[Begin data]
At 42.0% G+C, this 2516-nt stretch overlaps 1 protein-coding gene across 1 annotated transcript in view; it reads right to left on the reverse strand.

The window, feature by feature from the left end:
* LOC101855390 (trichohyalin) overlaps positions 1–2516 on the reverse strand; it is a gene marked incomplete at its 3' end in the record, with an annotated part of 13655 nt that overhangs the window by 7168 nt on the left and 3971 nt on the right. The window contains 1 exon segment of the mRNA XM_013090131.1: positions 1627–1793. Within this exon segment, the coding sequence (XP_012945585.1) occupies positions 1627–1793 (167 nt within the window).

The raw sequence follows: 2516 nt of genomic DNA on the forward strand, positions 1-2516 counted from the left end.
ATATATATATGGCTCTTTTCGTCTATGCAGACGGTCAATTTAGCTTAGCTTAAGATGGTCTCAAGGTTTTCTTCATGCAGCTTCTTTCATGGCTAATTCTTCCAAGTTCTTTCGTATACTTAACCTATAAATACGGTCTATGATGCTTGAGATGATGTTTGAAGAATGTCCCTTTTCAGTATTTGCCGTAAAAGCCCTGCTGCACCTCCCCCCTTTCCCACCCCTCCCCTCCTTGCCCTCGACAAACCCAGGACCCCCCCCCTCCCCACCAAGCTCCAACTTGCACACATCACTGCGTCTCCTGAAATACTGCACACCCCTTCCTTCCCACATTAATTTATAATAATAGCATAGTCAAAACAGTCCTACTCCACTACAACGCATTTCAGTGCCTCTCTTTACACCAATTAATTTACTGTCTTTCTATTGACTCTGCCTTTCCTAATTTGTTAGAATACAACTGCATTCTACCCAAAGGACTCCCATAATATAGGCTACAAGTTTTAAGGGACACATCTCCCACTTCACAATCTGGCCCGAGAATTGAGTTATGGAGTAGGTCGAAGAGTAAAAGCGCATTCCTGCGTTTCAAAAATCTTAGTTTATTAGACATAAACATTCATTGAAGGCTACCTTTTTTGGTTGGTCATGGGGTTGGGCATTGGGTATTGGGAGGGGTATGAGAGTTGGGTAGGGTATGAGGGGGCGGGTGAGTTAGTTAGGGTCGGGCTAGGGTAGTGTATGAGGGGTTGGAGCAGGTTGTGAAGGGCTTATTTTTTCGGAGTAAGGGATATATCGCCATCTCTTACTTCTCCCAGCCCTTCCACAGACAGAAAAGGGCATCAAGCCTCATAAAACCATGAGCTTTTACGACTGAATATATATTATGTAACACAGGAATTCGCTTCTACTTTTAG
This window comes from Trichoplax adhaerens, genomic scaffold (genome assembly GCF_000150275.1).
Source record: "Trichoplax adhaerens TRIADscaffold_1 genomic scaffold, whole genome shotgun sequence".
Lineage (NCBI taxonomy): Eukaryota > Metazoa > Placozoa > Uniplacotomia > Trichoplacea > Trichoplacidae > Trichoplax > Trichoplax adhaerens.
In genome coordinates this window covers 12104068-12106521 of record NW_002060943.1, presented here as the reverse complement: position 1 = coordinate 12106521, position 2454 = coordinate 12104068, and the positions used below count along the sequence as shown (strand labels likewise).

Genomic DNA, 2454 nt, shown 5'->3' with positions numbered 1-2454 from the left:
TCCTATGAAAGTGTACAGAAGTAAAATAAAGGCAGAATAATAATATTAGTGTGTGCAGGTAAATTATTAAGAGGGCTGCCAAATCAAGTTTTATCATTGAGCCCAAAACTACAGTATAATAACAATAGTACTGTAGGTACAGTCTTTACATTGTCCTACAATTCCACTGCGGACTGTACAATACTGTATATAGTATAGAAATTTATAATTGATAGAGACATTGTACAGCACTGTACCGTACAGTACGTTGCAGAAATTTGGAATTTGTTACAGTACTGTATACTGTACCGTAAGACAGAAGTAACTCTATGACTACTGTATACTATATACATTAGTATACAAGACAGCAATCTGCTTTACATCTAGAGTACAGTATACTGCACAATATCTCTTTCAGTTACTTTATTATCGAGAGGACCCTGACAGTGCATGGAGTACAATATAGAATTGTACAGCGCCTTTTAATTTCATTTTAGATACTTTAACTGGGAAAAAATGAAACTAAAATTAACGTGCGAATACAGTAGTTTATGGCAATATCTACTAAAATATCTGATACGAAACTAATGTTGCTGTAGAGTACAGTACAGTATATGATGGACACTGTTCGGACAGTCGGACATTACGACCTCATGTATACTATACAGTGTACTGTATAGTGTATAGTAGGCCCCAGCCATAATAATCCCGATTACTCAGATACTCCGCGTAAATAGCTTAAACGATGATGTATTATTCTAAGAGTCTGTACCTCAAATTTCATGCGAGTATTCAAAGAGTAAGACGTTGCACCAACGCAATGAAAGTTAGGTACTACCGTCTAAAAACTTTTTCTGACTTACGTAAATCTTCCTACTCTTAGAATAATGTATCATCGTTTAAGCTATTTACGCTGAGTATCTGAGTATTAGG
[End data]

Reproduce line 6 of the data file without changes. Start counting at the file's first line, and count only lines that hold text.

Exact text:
This window comes from Trichoplax adhaerens, genomic scaffold (genome assembly GCF_000150275.1).